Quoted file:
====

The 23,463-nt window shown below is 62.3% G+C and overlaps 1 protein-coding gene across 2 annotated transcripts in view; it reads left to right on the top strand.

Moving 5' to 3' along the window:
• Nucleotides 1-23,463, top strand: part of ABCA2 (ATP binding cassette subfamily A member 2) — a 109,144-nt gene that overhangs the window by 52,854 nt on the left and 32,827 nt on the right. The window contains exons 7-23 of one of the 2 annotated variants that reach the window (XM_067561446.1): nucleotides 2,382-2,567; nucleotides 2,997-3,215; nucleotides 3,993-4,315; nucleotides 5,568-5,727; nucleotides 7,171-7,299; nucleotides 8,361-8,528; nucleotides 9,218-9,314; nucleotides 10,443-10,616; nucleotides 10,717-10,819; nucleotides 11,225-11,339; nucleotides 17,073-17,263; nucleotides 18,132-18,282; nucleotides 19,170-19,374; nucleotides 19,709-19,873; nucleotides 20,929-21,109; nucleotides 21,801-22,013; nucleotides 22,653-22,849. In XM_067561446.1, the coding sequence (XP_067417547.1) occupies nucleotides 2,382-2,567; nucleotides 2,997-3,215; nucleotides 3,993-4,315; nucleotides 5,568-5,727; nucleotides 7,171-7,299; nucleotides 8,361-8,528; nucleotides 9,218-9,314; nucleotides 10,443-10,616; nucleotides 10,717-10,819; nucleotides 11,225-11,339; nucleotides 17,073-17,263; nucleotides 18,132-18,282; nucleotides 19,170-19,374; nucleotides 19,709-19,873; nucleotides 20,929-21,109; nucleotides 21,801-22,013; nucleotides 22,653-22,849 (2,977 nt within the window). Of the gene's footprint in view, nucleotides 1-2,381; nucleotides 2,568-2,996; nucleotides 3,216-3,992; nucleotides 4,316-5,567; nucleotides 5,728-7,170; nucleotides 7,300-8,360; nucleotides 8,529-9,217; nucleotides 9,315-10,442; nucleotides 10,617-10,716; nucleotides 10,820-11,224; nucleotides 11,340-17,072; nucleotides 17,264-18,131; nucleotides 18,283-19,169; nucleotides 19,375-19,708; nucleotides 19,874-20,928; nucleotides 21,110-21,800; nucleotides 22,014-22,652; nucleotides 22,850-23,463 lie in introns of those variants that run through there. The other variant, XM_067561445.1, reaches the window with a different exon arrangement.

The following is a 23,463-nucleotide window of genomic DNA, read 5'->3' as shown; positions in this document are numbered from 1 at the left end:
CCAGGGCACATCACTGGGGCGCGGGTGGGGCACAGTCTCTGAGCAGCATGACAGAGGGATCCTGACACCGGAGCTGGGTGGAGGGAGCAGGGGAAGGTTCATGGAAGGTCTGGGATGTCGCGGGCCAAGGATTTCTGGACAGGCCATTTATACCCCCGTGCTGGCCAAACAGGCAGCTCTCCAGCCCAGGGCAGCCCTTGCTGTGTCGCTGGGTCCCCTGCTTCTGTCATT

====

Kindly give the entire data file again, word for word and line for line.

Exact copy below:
The 23,463-nt window shown below is 62.3% G+C and overlaps 1 protein-coding gene across 2 annotated transcripts in view; it reads left to right on the top strand.

Moving 5' to 3' along the window:
• Nucleotides 1-23,463, top strand: part of ABCA2 (ATP binding cassette subfamily A member 2) — a 109,144-nt gene that overhangs the window by 52,854 nt on the left and 32,827 nt on the right. The window contains exons 7-23 of one of the 2 annotated variants that reach the window (XM_067561446.1): nucleotides 2,382-2,567; nucleotides 2,997-3,215; nucleotides 3,993-4,315; nucleotides 5,568-5,727; nucleotides 7,171-7,299; nucleotides 8,361-8,528; nucleotides 9,218-9,314; nucleotides 10,443-10,616; nucleotides 10,717-10,819; nucleotides 11,225-11,339; nucleotides 17,073-17,263; nucleotides 18,132-18,282; nucleotides 19,170-19,374; nucleotides 19,709-19,873; nucleotides 20,929-21,109; nucleotides 21,801-22,013; nucleotides 22,653-22,849. In XM_067561446.1, the coding sequence (XP_067417547.1) occupies nucleotides 2,382-2,567; nucleotides 2,997-3,215; nucleotides 3,993-4,315; nucleotides 5,568-5,727; nucleotides 7,171-7,299; nucleotides 8,361-8,528; nucleotides 9,218-9,314; nucleotides 10,443-10,616; nucleotides 10,717-10,819; nucleotides 11,225-11,339; nucleotides 17,073-17,263; nucleotides 18,132-18,282; nucleotides 19,170-19,374; nucleotides 19,709-19,873; nucleotides 20,929-21,109; nucleotides 21,801-22,013; nucleotides 22,653-22,849 (2,977 nt within the window). Of the gene's footprint in view, nucleotides 1-2,381; nucleotides 2,568-2,996; nucleotides 3,216-3,992; nucleotides 4,316-5,567; nucleotides 5,728-7,170; nucleotides 7,300-8,360; nucleotides 8,529-9,217; nucleotides 9,315-10,442; nucleotides 10,617-10,716; nucleotides 10,820-11,224; nucleotides 11,340-17,072; nucleotides 17,264-18,131; nucleotides 18,283-19,169; nucleotides 19,375-19,708; nucleotides 19,874-20,928; nucleotides 21,110-21,800; nucleotides 22,014-22,652; nucleotides 22,850-23,463 lie in introns of those variants that run through there. The other variant, XM_067561445.1, reaches the window with a different exon arrangement.

The following is a 23,463-nucleotide window of genomic DNA, read 5'->3' as shown; positions in this document are numbered from 1 at the left end:
CCAGGGCACATCACTGGGGCGCGGGTGGGGCACAGTCTCTGAGCAGCATGACAGAGGGATCCTGACACCGGAGCTGGGTGGAGGGAGCAGGGGAAGGTTCATGGAAGGTCTGGGATGTCGCGGGCCAAGGATTTCTGGACAGGCCATTTATACCCCCGTGCTGGCCAAACAGGCAGCTCTCCAGCCCAGGGCAGCCCTTGCTGTGTCGCTGGGTCCCCTGCTTCTGTCATT